PSC President James Davis sent the following letter to Chancellor Matos Rodriguez:
August 25, 2022
Dear Chancellor Matos,
I wrote to you on August 1 in anticipation of the start of an excellent Fall semester. I urged you, on behalf of our members, to permit them to ask students to wear a mask in their in-person classes, labs, or work areas. I explained the union’s position: “The stakes of contracting COVID are still high for many CUNY employees and/or their family members. Even a University that does not require indoor mask-wearing can and should normalize compliance with such requests from vulnerable members of the campus community.” Provost Hensel’s guidance to the university community (CUNY Return to Campus FAQs), issued August 23, expressly prohibits instructors from asking students to wear masks. So I am writing again to insist that you reconsider this bad policy.
The justification Provost Hensel provided is that mask-wearing is optional at CUNY, and given the authority faculty members possess, such a request, however it is expressed, may be coercive and constrain a student’s voluntary choice. But there are other ways to acknowledge the power dynamics of the classroom that nevertheless allow our members to request that students wear masks, which is not just a matter of academic freedom but also of workplace safety. The PSC’s position is a reasonable one: the University may prohibit employees from requiring mask-wearing of others with whom they share indoor workspaces, but employees have a right to ask other members of the campus community – whether they are students, colleagues, or administrators – to wear masks in their presence. The others may refuse, just as they may refuse if someone requests that they remove their mask. Such requests would not be limited to employees of course; students should not be prohibited from asking others to wear masks either. Creating the conditions for a classroom community to develop its own norms and expectations is a best practice many instructors embrace. The power dynamics of a classroom do not obviate one’s right to make health-affirming requests of one another, and such dynamics can be addressed and accounted for with better guidance from the institution.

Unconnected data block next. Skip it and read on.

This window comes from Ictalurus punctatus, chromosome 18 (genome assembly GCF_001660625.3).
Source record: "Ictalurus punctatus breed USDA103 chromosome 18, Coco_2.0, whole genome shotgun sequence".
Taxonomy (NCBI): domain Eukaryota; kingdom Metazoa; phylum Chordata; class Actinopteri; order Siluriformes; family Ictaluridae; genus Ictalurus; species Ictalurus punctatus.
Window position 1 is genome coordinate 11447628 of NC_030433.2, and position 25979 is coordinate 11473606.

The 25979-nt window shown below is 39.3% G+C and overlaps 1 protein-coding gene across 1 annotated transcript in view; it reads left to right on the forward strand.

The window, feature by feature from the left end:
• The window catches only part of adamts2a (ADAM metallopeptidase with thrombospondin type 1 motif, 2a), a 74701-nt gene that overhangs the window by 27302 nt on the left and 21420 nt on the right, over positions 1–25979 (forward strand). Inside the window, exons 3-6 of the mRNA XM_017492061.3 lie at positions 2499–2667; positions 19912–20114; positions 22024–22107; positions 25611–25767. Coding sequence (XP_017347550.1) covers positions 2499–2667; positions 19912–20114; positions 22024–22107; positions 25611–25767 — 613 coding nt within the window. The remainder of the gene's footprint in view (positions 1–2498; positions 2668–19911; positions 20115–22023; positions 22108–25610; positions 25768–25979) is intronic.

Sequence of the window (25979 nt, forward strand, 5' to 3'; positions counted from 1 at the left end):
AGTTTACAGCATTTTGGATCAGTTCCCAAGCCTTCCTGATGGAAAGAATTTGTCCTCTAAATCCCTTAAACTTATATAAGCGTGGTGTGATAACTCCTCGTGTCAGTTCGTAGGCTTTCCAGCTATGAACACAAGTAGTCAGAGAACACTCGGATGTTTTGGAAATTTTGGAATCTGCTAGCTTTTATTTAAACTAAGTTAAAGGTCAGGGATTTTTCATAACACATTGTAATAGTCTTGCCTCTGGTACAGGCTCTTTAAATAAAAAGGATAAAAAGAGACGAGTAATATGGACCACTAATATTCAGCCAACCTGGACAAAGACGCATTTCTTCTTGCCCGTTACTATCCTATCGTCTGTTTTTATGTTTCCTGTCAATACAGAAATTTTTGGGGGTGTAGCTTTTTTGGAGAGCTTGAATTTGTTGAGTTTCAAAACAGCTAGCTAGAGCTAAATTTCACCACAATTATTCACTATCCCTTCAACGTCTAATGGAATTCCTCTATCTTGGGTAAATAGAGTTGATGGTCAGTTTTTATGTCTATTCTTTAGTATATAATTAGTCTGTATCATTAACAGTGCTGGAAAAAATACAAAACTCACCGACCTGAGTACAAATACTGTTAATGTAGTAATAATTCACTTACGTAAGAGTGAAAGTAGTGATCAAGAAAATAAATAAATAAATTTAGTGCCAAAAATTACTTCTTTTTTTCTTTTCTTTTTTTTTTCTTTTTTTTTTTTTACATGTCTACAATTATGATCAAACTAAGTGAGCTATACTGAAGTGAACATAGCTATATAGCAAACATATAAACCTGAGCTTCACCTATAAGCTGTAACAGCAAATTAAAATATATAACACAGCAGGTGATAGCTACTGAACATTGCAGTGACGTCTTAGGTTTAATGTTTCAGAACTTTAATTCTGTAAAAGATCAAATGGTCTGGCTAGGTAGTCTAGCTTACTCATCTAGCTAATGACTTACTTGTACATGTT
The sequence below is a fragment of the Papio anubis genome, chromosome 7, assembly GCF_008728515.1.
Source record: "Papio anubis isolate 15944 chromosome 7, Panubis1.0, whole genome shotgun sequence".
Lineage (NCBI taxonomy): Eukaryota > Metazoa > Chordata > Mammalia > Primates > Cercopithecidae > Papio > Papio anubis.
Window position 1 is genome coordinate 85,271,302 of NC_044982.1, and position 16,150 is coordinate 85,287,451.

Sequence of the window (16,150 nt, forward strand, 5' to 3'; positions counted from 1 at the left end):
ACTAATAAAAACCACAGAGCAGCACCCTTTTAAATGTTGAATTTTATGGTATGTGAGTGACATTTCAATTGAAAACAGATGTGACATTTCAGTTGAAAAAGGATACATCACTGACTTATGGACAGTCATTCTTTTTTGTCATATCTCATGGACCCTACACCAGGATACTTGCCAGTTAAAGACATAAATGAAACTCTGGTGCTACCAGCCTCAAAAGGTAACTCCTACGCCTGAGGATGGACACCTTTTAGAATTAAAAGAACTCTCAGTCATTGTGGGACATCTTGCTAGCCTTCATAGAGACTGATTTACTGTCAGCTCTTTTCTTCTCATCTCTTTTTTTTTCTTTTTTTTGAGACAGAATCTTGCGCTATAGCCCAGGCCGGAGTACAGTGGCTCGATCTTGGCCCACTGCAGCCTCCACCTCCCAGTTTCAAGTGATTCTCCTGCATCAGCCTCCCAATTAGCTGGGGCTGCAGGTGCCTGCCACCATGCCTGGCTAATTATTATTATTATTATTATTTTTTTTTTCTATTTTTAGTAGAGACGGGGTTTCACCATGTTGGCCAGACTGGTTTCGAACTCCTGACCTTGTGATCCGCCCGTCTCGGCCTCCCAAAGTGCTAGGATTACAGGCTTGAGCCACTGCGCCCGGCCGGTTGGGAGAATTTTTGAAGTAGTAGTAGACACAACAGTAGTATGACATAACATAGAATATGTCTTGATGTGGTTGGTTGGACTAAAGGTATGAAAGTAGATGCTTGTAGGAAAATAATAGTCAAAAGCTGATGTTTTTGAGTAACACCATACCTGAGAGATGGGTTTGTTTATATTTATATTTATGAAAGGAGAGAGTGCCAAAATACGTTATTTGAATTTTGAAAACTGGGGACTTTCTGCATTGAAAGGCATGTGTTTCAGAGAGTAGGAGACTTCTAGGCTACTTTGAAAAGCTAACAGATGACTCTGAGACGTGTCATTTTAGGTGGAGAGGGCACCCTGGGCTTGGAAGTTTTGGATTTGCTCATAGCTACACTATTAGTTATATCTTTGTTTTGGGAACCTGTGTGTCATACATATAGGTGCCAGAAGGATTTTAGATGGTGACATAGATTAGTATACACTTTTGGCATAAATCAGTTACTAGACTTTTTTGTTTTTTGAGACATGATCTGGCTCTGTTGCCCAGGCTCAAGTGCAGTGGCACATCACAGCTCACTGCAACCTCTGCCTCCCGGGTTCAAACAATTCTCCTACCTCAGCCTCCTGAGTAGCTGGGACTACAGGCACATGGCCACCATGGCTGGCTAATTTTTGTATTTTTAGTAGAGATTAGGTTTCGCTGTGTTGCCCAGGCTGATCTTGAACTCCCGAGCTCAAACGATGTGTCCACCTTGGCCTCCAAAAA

One example is the current policy at MIT, where mask-wearing is optional. It reads in the relevant part, “All community members are asked to respect others’ choices on masking and to be respectful of those choices when discussing mask usage. Individuals, DLCs, or organizations may not require, coerce, or pressure others to wear masks. In situations where there are power imbalances, individuals are asked to be especially thoughtful in requesting a person to alter their masking practice since even well-meaning requests can be perceived to carry pressure or coercion. If you are asked to wear a mask in an area where it is not required or to remove a mask in a particular situation, you are free to refuse.” Rather than issue a categorical prohibition, CUNY could provide affirmative guidance to employees whose personal or family health conditions compel them to ask others to wear a mask in their presence, notwithstanding the University’s mask-optional policy. The University has an obligation under OSHA standards and the PSC-CUNY contract to furnish employees with a workplace “free from recognized hazards that are causing or are likely to cause death or serious physical harm.” That obligation must be weighed against the desire to maintain free choice in absolute terms with respect to mask-wearing.